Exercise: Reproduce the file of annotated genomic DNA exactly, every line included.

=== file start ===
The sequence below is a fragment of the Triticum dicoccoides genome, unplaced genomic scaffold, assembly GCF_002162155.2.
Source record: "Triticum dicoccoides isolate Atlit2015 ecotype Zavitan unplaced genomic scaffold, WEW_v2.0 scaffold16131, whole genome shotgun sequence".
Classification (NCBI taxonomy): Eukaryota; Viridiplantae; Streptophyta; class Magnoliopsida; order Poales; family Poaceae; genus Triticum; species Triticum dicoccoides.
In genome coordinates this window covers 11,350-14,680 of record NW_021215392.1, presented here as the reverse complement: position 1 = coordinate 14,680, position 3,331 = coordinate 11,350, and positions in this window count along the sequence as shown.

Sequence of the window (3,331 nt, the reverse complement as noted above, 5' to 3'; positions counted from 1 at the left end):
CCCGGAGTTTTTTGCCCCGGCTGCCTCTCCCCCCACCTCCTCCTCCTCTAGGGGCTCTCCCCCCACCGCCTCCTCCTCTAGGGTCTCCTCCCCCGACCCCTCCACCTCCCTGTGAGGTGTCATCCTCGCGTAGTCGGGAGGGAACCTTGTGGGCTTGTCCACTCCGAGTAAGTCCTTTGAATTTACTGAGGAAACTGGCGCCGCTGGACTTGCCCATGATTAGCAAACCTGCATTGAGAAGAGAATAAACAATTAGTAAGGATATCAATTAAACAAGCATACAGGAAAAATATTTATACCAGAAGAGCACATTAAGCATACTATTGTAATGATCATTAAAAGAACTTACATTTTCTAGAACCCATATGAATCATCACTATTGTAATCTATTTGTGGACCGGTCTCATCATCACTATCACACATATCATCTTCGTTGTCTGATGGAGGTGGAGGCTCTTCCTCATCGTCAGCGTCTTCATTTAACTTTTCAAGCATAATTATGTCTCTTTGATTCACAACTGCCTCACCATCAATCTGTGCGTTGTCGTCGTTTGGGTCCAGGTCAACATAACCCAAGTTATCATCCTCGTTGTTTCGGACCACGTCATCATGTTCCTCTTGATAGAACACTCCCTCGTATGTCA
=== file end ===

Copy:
The sequence below is a fragment of the Triticum dicoccoides genome, unplaced genomic scaffold, assembly GCF_002162155.2.
Source record: "Triticum dicoccoides isolate Atlit2015 ecotype Zavitan unplaced genomic scaffold, WEW_v2.0 scaffold16131, whole genome shotgun sequence".
Classification (NCBI taxonomy): Eukaryota; Viridiplantae; Streptophyta; class Magnoliopsida; order Poales; family Poaceae; genus Triticum; species Triticum dicoccoides.
In genome coordinates this window covers 11,350-14,680 of record NW_021215392.1, presented here as the reverse complement: position 1 = coordinate 14,680, position 3,331 = coordinate 11,350, and positions in this window count along the sequence as shown.

Sequence of the window (3,331 nt, the reverse complement as noted above, 5' to 3'; positions counted from 1 at the left end):
CCCGGAGTTTTTTGCCCCGGCTGCCTCTCCCCCCACCTCCTCCTCCTCTAGGGGCTCTCCCCCCACCGCCTCCTCCTCTAGGGTCTCCTCCCCCGACCCCTCCACCTCCCTGTGAGGTGTCATCCTCGCGTAGTCGGGAGGGAACCTTGTGGGCTTGTCCACTCCGAGTAAGTCCTTTGAATTTACTGAGGAAACTGGCGCCGCTGGACTTGCCCATGATTAGCAAACCTGCATTGAGAAGAGAATAAACAATTAGTAAGGATATCAATTAAACAAGCATACAGGAAAAATATTTATACCAGAAGAGCACATTAAGCATACTATTGTAATGATCATTAAAAGAACTTACATTTTCTAGAACCCATATGAATCATCACTATTGTAATCTATTTGTGGACCGGTCTCATCATCACTATCACACATATCATCTTCGTTGTCTGATGGAGGTGGAGGCTCTTCCTCATCGTCAGCGTCTTCATTTAACTTTTCAAGCATAATTATGTCTCTTTGATTCACAACTGCCTCACCATCAATCTGTGCGTTGTCGTCGTTTGGGTCCAGGTCAACATAACCCAAGTTATCATCCTCGTTGTTTCGGACCACGTCATCATGTTCCTCTTGATAGAACACTCCCTCGTATGTCA